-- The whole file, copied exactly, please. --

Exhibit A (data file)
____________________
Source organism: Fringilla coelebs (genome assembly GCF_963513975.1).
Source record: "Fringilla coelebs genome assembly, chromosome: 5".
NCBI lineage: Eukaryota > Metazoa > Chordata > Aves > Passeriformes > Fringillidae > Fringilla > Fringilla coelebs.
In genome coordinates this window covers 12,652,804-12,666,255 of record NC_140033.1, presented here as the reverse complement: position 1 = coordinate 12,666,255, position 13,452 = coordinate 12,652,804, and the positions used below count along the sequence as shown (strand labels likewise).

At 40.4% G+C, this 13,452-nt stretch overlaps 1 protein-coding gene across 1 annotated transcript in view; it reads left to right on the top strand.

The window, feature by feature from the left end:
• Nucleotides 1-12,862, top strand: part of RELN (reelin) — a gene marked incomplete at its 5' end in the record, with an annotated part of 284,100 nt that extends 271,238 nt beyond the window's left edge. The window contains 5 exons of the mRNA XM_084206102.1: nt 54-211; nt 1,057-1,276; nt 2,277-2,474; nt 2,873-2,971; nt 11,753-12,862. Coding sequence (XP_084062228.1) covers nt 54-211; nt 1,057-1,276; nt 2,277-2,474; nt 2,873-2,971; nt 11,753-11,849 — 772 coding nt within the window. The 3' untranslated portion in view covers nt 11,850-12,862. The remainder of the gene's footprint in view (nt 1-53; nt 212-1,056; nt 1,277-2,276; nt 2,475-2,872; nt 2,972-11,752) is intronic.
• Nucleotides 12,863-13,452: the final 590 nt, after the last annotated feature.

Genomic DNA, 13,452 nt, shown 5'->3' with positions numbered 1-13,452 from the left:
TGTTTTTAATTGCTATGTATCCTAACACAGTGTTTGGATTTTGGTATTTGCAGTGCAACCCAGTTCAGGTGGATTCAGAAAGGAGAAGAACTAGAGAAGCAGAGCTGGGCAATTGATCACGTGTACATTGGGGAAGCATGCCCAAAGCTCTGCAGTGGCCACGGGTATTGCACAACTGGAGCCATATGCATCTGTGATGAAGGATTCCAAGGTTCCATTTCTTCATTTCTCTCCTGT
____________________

Source organism: Fringilla coelebs (genome assembly GCF_963513975.1).
Source record: "Fringilla coelebs genome assembly, chromosome: 5".
NCBI lineage: Eukaryota > Metazoa > Chordata > Aves > Passeriformes > Fringillidae > Fringilla > Fringilla coelebs.
In genome coordinates this window covers 12,652,804-12,666,255 of record NC_140033.1, presented here as the reverse complement: position 1 = coordinate 12,666,255, position 13,452 = coordinate 12,652,804, and the positions used below count along the sequence as shown (strand labels likewise).

At 40.4% G+C, this 13,452-nt stretch overlaps 1 protein-coding gene across 1 annotated transcript in view; it reads left to right on the top strand.

The window, feature by feature from the left end:
• Nucleotides 1-12,862, top strand: part of RELN (reelin) — a gene marked incomplete at its 5' end in the record, with an annotated part of 284,100 nt that extends 271,238 nt beyond the window's left edge. The window contains 5 exons of the mRNA XM_084206102.1: nt 54-211; nt 1,057-1,276; nt 2,277-2,474; nt 2,873-2,971; nt 11,753-12,862. Coding sequence (XP_084062228.1) covers nt 54-211; nt 1,057-1,276; nt 2,277-2,474; nt 2,873-2,971; nt 11,753-11,849 — 772 coding nt within the window. The 3' untranslated portion in view covers nt 11,850-12,862. The remainder of the gene's footprint in view (nt 1-53; nt 212-1,056; nt 1,277-2,276; nt 2,475-2,872; nt 2,972-11,752) is intronic.
• Nucleotides 12,863-13,452: the final 590 nt, after the last annotated feature.

Genomic DNA, 13,452 nt, shown 5'->3' with positions numbered 1-13,452 from the left:
TGTTTTTAATTGCTATGTATCCTAACACAGTGTTTGGATTTTGGTATTTGCAGTGCAACCCAGTTCAGGTGGATTCAGAAAGGAGAAGAACTAGAGAAGCAGAGCTGGGCAATTGATCACGTGTACATTGGGGAAGCATGCCCAAAGCTCTGCAGTGGCCACGGGTATTGCACAACTGGAGCCATATGCATCTGTGATGAAGGATTCCAAGGTTCCATTTCTTCATTTCTCTCCTGT